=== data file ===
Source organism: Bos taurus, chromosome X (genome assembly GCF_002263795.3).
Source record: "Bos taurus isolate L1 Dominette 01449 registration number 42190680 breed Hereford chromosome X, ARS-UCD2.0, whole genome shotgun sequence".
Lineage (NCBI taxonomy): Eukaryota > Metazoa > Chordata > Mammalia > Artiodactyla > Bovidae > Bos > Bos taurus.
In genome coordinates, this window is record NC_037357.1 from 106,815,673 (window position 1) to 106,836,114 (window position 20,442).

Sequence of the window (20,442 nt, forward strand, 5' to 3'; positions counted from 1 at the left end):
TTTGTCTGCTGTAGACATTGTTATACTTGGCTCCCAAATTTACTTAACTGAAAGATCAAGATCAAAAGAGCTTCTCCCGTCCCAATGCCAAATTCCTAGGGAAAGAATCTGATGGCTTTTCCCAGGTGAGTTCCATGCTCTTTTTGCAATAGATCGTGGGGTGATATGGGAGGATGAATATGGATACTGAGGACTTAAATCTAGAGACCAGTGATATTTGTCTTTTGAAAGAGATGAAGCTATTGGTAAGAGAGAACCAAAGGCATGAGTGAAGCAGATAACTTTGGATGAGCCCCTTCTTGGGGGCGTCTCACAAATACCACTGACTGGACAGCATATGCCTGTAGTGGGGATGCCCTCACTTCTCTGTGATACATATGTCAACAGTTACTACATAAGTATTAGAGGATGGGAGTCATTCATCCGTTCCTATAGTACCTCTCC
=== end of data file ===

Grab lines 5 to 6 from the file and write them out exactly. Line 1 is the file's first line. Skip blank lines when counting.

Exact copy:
Sequence of the window (20,442 nt, forward strand, 5' to 3'; positions counted from 1 at the left end):
TTTGTCTGCTGTAGACATTGTTATACTTGGCTCCCAAATTTACTTAACTGAAAGATCAAGATCAAAAGAGCTTCTCCCGTCCCAATGCCAAATTCCTAGGGAAAGAATCTGATGGCTTTTCCCAGGTGAGTTCCATGCTCTTTTTGCAATAGATCGTGGGGTGATATGGGAGGATGAATATGGATACTGAGGACTTAAATCTAGAGACCAGTGATATTTGTCTTTTGAAAGAGATGAAGCTATTGGTAAGAGAGAACCAAAGGCATGAGTGAAGCAGATAACTTTGGATGAGCCCCTTCTTGGGGGCGTCTCACAAATACCACTGACTGGACAGCATATGCCTGTAGTGGGGATGCCCTCACTTCTCTGTGATACATATGTCAACAGTTACTACATAAGTATTAGAGGATGGGAGTCATTCATCCGTTCCTATAGTACCTCTCC